Depending on your current level of appropriated “me time” you may ant to start with only 10-15 minutes and work up from there. Mornings work best for me so I personally have committed to getting up 45 minutes before the rest of the household.

Simple Suggestion: Set an alarm or an alert on your phone or tablet for the same time each. When it goes off stop what you are doing, even if that means sleeping or folding laundry, and move toward you “me” time. If you have full day of responsibilities planned with few opportunities for a

break it might be best to plan to find a period of time in the morning or just before bed.

2. Decide in advance what you are going to during your “me” time and make it truly about you.

Getting up early and staying up late to do laundry, clean the kitchen, binge watch “fill in the blank” show on Netflix, doesn’t count. It must be something that moves you to better health or feeds your soul in some way.

In todays stressful world we think that by plopping down on the couch and putting on the television is considered relaxation. But it isn’t. Even if you avoid the ridiculousness of realty or  violent shows,  you still are not truly relaxing. True relaxation is when tension in the body and mind are removed and you can be in the present moment.

This is where breath exercises or meditation can come in to play.

Simple Suggestions:

When it comes to meditating, many people will tell you that they would like to try it, or do more of it, but they “just don’t have the time.” And while the benefits of regular mediation or sitting silently are enumerable and well-documented even the most dedicated practitioners go through periods of time where meditation takes a back burner to all the distractions of life.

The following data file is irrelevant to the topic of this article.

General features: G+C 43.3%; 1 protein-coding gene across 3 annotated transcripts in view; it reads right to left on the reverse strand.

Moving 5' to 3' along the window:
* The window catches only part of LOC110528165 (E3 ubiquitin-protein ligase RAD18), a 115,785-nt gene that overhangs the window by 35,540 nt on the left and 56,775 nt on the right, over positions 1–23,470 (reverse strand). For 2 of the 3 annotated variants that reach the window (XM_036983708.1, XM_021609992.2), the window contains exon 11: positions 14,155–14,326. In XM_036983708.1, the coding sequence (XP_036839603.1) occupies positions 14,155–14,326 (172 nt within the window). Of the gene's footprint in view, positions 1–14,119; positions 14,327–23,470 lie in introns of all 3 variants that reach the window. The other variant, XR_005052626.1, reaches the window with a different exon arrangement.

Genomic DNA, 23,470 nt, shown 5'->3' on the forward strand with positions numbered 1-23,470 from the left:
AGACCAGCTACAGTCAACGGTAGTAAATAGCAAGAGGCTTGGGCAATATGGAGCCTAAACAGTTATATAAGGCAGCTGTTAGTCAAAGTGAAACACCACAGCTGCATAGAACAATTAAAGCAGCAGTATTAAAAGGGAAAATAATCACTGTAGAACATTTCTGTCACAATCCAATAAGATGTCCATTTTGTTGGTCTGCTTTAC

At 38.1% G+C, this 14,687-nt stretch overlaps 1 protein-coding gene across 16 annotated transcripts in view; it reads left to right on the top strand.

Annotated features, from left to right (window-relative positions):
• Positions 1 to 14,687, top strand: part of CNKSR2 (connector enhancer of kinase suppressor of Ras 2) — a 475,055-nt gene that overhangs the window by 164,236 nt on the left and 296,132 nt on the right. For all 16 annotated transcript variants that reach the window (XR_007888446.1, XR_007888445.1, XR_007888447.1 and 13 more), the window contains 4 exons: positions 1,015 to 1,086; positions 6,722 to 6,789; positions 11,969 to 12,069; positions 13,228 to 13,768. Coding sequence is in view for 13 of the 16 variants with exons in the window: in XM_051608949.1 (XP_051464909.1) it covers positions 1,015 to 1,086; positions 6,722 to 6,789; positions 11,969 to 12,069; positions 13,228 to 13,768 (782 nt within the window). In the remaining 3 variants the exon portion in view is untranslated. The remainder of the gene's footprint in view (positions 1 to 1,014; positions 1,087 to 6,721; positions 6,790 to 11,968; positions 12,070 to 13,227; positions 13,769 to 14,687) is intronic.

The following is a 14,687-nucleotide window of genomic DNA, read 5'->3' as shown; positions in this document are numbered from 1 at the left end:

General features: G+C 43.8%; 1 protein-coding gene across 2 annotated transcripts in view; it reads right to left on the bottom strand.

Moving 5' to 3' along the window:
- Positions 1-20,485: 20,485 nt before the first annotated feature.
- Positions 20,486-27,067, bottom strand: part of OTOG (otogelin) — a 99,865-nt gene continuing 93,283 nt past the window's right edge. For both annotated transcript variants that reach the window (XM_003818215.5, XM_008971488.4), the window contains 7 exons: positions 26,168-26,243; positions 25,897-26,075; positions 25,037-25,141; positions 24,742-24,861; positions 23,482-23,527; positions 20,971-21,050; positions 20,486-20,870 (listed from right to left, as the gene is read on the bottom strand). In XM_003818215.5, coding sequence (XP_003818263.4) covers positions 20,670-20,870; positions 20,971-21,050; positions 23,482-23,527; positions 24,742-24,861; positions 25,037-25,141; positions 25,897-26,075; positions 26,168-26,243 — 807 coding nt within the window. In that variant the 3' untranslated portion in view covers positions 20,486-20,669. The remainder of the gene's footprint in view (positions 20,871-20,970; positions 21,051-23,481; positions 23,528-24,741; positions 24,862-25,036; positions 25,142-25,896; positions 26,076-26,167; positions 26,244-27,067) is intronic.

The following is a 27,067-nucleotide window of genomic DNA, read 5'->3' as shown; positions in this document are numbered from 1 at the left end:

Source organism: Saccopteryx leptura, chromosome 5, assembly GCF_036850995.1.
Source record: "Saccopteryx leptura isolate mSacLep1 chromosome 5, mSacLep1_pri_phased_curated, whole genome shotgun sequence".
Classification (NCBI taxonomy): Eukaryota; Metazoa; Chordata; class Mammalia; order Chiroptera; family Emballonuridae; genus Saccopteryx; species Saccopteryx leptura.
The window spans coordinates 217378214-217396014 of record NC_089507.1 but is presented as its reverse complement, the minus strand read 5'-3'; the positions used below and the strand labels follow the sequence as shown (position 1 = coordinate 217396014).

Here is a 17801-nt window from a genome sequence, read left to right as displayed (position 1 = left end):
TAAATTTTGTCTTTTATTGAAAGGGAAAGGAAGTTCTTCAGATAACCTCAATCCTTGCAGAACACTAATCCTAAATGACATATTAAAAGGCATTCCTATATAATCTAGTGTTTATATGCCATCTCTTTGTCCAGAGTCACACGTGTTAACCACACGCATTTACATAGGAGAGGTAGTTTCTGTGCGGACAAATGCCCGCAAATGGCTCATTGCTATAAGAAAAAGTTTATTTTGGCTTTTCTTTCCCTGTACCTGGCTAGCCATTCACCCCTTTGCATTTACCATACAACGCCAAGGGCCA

My personal meditation practice ebbs and flows depending on what is going on in my life on any given week but I do my best to find a few minutes everyday to sit in silence.

However, on days where I am struggling to make time for meditation, I am reminded of an episode of “Oprah” that I saw and actually wrote about in this blog a few years ago. The episode was about being happy and what to do to “be happy.”In addition to being inspired by listening to guest Goldie Hawn speak about her own experiences of meditation, happiness, and love I remember resonating with Oprah’s challenge to her audience to sit in silence for 1-minute a day.  Just 1-minute.

From past experience I know that once I’ve made time for that 1-minute, it most often turns to 2 minutes and in many cases 10-15 minutes have passed and I have managed what would be considered a legitimate meditative effort.

And it all started by making time for just 1-minute!

Even the busiest person can find a minute.  Yes, even you!  No?  Sure you can.

Before getting out of bed, while standing in line, before lunch, before going to sleep, etc. are all great opportunities to take 1- minute to stop ‘doing” and just “be.”

Take that 1 minute, or 2 or 30 for yourself.  It will be worth every second.